Great book blurb, right!?!?

The writing is gorgeous. Julia Heaberlin is a beautiful writer with a real knack for writing eerie, creepy and beautiful descriptive passages – I wish I had highlighted some but I got totally caught up in the story to take notes or highlight – SORRY, not sorry!

The pacing was also spot on. But it was the characters that held my attention. It was Odette that made the book for me – so far! Odette is still a ‘new’ cop in a town where her father ruled the office for years and has left her a legacy that she only some days wants. Odette is flawed. She is real. She is brave. And she is determined. She is absolutely my sort of character. I can’t wait to read the ending and see what happens. And the whole story developing with Wyatt and True never mind Angel is just SO GOOD.

If I give We are all the same in the dark less than 5 stars when I am finished I will be surprised! SURPRISED.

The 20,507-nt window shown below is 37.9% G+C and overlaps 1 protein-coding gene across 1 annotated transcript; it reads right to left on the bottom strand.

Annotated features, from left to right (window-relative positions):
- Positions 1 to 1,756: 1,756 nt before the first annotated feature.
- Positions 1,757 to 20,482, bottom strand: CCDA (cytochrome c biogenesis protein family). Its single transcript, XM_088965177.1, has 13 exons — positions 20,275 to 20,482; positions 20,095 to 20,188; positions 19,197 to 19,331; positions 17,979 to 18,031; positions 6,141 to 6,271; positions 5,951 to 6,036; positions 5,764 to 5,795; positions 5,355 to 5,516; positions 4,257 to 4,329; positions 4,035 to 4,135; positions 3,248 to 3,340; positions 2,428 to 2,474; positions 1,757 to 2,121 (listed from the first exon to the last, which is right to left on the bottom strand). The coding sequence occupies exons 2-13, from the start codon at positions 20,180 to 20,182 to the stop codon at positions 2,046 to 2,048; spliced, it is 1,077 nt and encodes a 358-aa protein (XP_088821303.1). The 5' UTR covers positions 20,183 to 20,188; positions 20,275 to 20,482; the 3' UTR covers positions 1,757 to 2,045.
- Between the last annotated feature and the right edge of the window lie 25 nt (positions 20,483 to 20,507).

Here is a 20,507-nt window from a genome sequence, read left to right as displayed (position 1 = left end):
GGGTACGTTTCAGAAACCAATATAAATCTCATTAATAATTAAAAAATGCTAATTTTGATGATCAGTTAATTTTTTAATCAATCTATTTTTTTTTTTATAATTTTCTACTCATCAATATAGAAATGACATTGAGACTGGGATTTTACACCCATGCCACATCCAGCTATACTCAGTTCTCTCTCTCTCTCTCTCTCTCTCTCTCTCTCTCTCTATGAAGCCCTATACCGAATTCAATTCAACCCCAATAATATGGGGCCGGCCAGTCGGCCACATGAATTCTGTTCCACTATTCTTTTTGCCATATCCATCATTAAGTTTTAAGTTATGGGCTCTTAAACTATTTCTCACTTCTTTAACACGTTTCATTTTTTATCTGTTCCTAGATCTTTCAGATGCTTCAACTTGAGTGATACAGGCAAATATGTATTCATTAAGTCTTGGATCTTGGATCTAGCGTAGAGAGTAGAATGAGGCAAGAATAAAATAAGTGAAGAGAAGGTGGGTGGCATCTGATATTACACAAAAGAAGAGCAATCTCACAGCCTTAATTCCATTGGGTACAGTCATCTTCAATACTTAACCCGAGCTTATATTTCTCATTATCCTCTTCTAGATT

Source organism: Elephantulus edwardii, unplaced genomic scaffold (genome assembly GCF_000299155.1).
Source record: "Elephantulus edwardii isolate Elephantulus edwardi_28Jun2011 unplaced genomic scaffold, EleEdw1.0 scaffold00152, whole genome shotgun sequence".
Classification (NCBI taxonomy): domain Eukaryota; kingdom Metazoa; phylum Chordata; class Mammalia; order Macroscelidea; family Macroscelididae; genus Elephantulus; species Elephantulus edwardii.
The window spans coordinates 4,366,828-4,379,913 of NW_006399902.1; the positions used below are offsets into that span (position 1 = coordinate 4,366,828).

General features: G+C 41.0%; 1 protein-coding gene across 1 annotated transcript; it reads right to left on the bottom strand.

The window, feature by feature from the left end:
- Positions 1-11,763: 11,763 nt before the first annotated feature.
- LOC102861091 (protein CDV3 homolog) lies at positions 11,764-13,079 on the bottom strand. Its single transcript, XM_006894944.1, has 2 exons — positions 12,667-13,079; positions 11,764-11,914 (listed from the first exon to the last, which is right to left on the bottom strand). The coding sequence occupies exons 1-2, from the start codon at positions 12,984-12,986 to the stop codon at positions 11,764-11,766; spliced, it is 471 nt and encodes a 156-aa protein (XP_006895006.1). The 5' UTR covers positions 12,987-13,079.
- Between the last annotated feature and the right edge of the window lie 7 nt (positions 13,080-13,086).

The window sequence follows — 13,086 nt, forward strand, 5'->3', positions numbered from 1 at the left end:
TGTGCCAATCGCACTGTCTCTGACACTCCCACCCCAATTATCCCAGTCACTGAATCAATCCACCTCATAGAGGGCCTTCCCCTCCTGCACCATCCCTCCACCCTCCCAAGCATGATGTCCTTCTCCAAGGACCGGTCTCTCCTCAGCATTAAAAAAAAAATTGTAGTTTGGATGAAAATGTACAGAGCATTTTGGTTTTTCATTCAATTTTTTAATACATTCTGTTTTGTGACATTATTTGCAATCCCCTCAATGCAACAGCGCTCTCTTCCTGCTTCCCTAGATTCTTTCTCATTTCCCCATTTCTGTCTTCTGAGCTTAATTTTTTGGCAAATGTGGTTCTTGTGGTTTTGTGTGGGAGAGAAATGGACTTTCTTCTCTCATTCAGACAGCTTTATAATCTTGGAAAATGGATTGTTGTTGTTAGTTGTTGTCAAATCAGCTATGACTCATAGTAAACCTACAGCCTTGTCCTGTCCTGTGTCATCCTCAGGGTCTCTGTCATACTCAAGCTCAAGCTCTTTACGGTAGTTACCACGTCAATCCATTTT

I just realised that I have at least one other of Julia Heaberlin’s books sitting in my TBR pile – Black Eyed-Susans and I am kicking myself for not picking it up SOONER! I’m sure she is going to be a new favourite and auto-buy author of mine.

We are all the same in the dark by Julia Heaberlin gave me chills. CHILLS. And I want more.

I received a copy of We are all the same in the dark by Julia Heaberlin for review from the publisher – Thank you!
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This an absorbing and atmospheric crime thriller set in Texas. The main characters are strong and well developed each interwoven with one another through the past murder of a girl from their town. 
I loved the intensity of this novel and the exploration of us all being the same in the dark is carried throughout. 
An enjoyable and chilling read!
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A murder mystery.  This book seemed to be very slow and rambling.  At times confusing as it jumped between happening and time periods.  The author was clearly trying to build suspense and present all the clues, but I thought this was rather loosely done.  I did not guess the murderer, so that was good, but this also left a huge part of the story that could have been explored too.